Junk Bike Tao

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The best charioteers do no rush ahead;

The best fighters do not make displays of wrath.

The greatest conquerors win without joining issue;

The best user of men acts as though he were their inferior.

This is called the power that comes of not contending.

-Tao Te Ching

 

The first day of bike tour, we didn’t make it very far.  We made it to the mechanic – three times – wobbled through some cobbled streets with everything bungied China-style to our bikes, and collapsed in a mango grove just outside town.  We had bought our bikes in the ancient city of Dali – where steady streams of Chinese and foreign tourists flock to see dynastic China and experience Naxi, Huay, Bai and other minority cultures.  But we were here on another mission: taking a slight detour from our river’s course to buy used junk bikes from the city’s throngs of rental shops.   And so rather than visit the UNESCO pagodas or famed mountain trekking, we had spent our time badgering shop clerks, befriending the local mechanic, beg/borrowing tools from drunk ex-pats and scrapping parts from tetanusy heaps at the local junk yard.  After three hectic days, we were wheezing our way out of town on two very loud, very cheap mountain bikes of unknown quality.

The second day of bike tour was a memorable one.  Immediately confronted with the reality of having to ride on a very busy, dangerous Chinese highway, we assessed our situation and decided to experiment a method of “hitch biking” to get out.  We threw the bikes in the back of a truck driven by Smiley Guy, and after some frustratingly long road construction were deposited in a small city a bit further that we could have ridden.  From here we rode out to find camping, but dizzying sun, a steep climb and trouble which had been brewing in our gut for a long time all took their wicked toll and a body broke before a bike did.  I stayed up late that night, worriedly listening to my partner’s erratic breathing in a dark tent.

Day three was the short ride back downhill to the hospital, where gloveless hands missed poking IVs into sunburnt veins and staff seemed more interested in taking pictures with us than patient care.  The next few days bled into one another- holed up in a room above some pungent Chinese restaurant and realizing with a start that we couldn’t access money in the bank and that our small bundle of cash had nearly run out.  We changed the very last, super secret, squirreled away emergency-only Benjamin to pay for the room and crossed our fingers.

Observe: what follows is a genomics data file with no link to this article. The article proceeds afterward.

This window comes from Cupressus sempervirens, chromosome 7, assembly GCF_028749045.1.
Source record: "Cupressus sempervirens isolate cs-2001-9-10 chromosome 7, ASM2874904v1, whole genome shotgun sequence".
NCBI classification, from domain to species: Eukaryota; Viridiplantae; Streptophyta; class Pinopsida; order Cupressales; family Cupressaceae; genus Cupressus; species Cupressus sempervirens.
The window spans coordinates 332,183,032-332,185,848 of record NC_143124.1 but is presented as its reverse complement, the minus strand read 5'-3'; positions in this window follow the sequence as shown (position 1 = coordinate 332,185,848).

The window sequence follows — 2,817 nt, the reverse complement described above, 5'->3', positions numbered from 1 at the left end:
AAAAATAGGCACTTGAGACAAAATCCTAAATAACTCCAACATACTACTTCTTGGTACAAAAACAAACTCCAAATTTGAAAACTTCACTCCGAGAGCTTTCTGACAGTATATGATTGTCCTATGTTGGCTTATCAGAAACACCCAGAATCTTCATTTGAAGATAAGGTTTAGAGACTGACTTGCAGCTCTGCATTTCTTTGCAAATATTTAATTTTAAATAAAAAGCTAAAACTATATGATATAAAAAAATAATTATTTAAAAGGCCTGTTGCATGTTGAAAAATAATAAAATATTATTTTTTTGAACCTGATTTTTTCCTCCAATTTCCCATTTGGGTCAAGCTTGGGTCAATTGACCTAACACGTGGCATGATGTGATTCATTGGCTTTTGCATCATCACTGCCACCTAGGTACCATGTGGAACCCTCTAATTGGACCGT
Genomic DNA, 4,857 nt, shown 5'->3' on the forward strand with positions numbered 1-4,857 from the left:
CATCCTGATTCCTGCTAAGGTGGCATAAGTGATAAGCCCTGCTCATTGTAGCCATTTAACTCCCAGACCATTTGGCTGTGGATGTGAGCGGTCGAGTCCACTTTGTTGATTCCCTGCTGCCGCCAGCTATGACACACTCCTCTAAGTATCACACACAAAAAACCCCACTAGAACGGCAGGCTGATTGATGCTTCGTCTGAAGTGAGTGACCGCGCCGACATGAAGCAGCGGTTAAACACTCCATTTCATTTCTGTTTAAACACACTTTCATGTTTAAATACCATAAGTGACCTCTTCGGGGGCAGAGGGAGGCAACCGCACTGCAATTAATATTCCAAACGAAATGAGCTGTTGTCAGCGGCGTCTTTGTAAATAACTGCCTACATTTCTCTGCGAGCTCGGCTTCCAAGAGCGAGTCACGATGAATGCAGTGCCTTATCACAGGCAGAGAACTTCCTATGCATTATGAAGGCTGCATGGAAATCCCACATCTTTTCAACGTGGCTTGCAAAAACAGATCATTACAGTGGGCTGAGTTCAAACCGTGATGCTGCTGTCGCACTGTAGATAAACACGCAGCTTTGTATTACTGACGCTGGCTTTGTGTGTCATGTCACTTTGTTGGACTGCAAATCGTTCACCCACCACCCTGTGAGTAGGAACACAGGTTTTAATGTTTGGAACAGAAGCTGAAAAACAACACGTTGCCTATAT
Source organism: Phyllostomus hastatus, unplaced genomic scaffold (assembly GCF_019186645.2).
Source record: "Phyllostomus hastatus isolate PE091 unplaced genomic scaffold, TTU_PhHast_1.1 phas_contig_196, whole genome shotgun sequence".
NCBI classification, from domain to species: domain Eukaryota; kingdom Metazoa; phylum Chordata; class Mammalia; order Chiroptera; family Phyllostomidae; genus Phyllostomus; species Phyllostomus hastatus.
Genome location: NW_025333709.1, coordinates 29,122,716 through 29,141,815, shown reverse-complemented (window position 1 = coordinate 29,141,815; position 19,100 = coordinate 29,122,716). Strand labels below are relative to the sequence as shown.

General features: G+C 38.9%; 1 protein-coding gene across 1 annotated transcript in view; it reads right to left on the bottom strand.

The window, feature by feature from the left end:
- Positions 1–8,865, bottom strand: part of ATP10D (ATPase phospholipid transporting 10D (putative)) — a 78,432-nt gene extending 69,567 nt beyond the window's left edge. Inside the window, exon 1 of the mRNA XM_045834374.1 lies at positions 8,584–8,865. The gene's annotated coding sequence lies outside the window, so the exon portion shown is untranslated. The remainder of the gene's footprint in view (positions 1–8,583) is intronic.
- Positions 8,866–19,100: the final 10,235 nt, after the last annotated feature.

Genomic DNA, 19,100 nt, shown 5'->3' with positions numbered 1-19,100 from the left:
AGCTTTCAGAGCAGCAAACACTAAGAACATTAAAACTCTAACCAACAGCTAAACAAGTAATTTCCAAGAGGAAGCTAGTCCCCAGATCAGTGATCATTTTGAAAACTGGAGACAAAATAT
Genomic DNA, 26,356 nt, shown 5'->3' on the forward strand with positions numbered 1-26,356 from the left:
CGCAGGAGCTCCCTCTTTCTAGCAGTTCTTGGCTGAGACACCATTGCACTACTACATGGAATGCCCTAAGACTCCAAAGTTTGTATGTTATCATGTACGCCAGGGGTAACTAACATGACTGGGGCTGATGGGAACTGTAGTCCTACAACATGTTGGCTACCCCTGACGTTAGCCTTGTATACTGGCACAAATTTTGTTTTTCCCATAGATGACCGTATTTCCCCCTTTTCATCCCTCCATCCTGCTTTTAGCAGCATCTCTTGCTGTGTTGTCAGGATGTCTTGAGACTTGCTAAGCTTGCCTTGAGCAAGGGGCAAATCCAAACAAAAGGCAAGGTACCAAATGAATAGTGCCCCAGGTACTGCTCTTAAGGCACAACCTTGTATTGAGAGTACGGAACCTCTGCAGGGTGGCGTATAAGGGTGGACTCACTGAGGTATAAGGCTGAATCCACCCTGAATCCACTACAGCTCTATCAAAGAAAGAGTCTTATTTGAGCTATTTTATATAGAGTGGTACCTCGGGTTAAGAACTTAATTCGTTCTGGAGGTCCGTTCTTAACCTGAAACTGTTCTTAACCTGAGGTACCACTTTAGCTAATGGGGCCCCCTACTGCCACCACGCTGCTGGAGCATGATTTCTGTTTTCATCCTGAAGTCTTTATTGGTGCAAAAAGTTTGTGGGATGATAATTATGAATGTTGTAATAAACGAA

What is most perfect seems to have something missing;

Yet its use is unimpaired.

What is most full seems empty;

Yet its use will never fail.

-Tao Te Ching

 

Week two of bike tour could rightly be re-dubbed week one, as it took us a while to get on the bikes and start moving under our own power.  It was exhausting.  Flat tires and frustration.  No doubt our bodies had no business doing what we were trying to make them do.   In fact, we were feeling pretty close to death.

There’s no real way to explain those first agonizing days, grinding it out under a blazing Yunnan sun.  But we kept to it, and slowly – day by day – started to feel our bodies strengthen.  We got to know the quarks of our proud steeds (Junko Partner and Lil’ Seizer) and got into the rhythm of gallons of water.   Then, one day, we were shocked to find ourselves climbing all morning with no breaks (or breakdowns).  Could this be?  And with a shallow grace, Chinese blacktop turned the crest, a sign warned motorists of 20km straight decent, and our two little bikes sprouted wings.  Wind swept sweat from our eyes, carrying whoops and crows to the heavens.

We soared on intoxicating triumph as the last of the Himilayas fell away behind us.  We were on the Tropic of Cancer.

 

 

We put thirty spokes together and call it a wheel;

But it is on the space where there is nothing that the usefulness of the wheel depends.

-Tao Te Ching

 

 

Junk biking is chalk full of what Ed calls “type B fun.”  Meaning – the kind of fun which often involves sweat, tears, blood, and a whole lot of chain grease.  But this is not to be confused with a lesser degree of fun.  On the contrary.  The rewards of pushing yourself harder than you thought possible, taking the uncertainties of the future at a snail’s pace, and putting faith in two wobbly wheels…  The song of an open heart and soul riding a well deserved downhill and knowing it was your own two legs which brought you here…

We’re now entering week four of bike tour.  After a rocky start, we’re getting a lot of “type A fun”, too.  Once our bodies and bikes settled in, we were able to start using pedal power the way we originally intended: the explore back roads, talk to locals, and get an up close, slowed down look at this river we’re following.  We’ve made it a long way, seen amazing things, and had some great adventures which we can’t wait to share.

 

What is in the end to be shrunk,

Must first be stretched.

Whatever is to be weakened,

Must begin by being made strong.

What is to be overthrown,

Must begin by being set up.

He who would be a taker,

Must begin as a giver.

This is called ‘dimming’ one’s light.

It is thus that the soft overcomes the hard,

And the weak, the strong.

-Tao Te Ching

 

Thanks for following!  If you’d like to keep this project going, please donate through the paypal button on the bottom of LostontheMekong.com.  Stay tuned for more!

 

 

 

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